Saudi power and water developer Acwa Power has secured a SR1.8bn ($475m) five-year revolving fully sharia-compliant corporate financing from a group of Saudi banks.

Acwa Power is intending to use the money to finance acquisitions and a pipeline of greenfield projects, as well as to pave the way towards a planned sukuk (Islamic bond) issue next year.

The commodity murahaba financing is the first time the company has raised a Saudi riyal-denominated corporate facility. It comes two and a half years since Acwa Power raised its first corporate facility in June 2011, when it signed a $290m facility via a group of international banks.

The firm decided to raise a riyal-denominated facility to establish better relations with local top-tier banks. It is a move aimed to help Acwa Power when it looks to launch its sukuk programme next year.

“We wanted to diversify our bank group and establish tier 1 relationships within our home market in Saudi Arabia,” says a source close to the deal. “Our inaugural bond is likely to be a riyal-denominated sukuk, so it made sense to raise Saudi riyal funding.”

Four local banks participated in the facility: Banque Saudi Fransi, National Commercial Bank, Saudi British Bank and Samba Financial Group, with all four participating on a take-and-hold basis with ticket sizes of SR300m-550m each.

The financing is structured as a revolving facility, meaning the borrower can draw down funding as and when needed. It was priced at 125 basis points, which is lower than the 200 basis points charged on the company’s 2011 facility.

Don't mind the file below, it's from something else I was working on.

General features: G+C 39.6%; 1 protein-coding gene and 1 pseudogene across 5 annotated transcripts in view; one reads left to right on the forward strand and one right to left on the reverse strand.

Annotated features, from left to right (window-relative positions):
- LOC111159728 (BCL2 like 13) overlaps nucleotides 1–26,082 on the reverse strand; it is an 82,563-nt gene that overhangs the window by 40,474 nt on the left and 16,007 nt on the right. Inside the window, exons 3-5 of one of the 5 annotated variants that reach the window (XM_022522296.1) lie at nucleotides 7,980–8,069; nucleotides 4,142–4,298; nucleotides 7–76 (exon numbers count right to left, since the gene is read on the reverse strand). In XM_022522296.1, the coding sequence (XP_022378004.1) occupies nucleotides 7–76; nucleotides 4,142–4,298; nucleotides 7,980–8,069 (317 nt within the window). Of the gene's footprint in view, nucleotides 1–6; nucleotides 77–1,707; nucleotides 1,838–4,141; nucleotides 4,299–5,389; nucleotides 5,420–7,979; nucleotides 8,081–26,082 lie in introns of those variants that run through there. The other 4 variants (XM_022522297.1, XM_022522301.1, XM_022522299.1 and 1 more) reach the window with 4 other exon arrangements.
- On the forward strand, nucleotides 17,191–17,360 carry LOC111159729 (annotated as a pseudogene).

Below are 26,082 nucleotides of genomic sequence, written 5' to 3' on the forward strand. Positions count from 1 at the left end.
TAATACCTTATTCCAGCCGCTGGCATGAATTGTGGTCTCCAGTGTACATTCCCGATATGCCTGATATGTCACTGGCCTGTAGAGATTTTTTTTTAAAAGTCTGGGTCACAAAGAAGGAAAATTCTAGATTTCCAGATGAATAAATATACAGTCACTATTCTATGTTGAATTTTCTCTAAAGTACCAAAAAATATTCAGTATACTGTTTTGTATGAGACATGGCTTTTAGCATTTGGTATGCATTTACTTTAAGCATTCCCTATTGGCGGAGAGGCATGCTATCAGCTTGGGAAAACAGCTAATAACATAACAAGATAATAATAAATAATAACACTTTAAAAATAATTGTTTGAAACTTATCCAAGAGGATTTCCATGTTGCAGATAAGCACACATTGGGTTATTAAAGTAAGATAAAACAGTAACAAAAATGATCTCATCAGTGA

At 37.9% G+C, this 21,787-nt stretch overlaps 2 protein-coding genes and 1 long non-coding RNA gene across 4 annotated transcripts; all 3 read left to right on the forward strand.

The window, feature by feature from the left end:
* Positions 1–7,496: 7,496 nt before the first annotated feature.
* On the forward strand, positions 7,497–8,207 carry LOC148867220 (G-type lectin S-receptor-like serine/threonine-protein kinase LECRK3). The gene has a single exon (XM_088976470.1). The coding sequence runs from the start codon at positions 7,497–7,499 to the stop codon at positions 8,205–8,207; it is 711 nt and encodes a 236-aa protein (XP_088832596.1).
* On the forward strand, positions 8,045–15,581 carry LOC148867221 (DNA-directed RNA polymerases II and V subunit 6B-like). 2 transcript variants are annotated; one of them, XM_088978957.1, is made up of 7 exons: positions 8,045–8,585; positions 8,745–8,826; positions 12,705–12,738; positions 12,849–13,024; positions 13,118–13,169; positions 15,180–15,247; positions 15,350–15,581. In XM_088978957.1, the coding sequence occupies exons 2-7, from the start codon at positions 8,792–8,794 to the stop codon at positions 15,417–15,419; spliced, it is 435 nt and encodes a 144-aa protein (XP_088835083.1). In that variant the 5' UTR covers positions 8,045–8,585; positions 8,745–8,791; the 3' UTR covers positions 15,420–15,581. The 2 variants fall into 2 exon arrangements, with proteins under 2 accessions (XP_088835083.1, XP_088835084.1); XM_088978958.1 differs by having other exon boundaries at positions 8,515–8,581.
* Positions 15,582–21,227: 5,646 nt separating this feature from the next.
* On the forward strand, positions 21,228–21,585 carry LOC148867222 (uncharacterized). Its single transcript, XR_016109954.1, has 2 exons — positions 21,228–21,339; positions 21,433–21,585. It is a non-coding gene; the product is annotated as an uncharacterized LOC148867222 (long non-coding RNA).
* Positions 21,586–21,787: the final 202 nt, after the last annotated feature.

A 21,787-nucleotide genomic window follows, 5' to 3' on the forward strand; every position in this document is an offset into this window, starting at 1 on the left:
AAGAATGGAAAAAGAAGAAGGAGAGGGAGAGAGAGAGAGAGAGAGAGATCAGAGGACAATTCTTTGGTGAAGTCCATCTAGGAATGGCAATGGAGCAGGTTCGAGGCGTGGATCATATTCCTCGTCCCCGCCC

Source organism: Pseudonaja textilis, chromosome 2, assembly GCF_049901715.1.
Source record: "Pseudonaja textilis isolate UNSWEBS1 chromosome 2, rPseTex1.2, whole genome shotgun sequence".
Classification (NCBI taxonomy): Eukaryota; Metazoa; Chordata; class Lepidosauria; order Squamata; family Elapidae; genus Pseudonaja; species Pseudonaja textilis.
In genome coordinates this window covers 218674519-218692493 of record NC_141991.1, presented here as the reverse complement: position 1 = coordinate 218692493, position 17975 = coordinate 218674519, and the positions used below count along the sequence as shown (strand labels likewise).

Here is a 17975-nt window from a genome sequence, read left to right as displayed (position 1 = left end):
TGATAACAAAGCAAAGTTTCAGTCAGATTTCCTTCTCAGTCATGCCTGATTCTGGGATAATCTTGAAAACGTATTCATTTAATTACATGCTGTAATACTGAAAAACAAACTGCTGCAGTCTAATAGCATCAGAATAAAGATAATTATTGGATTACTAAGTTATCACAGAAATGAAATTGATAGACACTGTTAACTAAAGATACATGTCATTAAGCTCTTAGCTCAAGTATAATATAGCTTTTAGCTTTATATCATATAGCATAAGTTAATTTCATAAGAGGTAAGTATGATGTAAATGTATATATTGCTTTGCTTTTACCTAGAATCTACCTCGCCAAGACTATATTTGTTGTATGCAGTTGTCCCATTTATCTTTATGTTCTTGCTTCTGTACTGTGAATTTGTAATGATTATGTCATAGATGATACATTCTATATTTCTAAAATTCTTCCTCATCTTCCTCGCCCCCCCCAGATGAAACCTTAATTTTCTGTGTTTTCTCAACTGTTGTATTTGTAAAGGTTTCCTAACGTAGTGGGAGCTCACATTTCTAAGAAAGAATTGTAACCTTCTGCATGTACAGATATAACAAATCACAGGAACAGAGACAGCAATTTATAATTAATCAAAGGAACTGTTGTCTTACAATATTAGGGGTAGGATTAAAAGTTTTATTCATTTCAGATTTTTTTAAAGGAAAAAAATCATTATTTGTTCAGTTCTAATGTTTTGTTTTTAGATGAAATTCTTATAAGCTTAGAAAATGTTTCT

The original facility was structured as an amortising loan with scheduled regular repayments, which is typically a cheaper option for banks to offer when compared with revolvers.

A revolver, however, offers greater flexibility to the borrower, and the pricing achieved on Acwa Power’s new corporate facility is seen as a “very good endorsement of how the company’s credit stance has improved”, according to a source.  

Acwa Power has a strong pipeline of forthcoming greenfield schemes it needs to finance and is also eyeing acquisition opportunities in the region.

As leader of a consortium, Acwa Power signed a power purchase agreement (PPA) for the 2,060MW Rabigh II independent power project (IPP) with Saudi Electricity Company (SEC) in late November.

Acwa Power is also part of the winning consortium for Morocco’s Noor 1 scheme, a concentrated solar power (CSP) independent power plant. The contract was awarded in 2012, with construction starting earlier this year.

The Saudi company is developing the Bokpoort power plant in South Africa, and is on the verge of signing a corporate loan of about $55m this month via the South African bank market to support its African operations.

Acwa Power’s aim is to increase its power generation capacity from 15.7GW to 39GW and its water production from 2.4 million cubic metres a day (cm/d) to 5 million cm/d by 2018.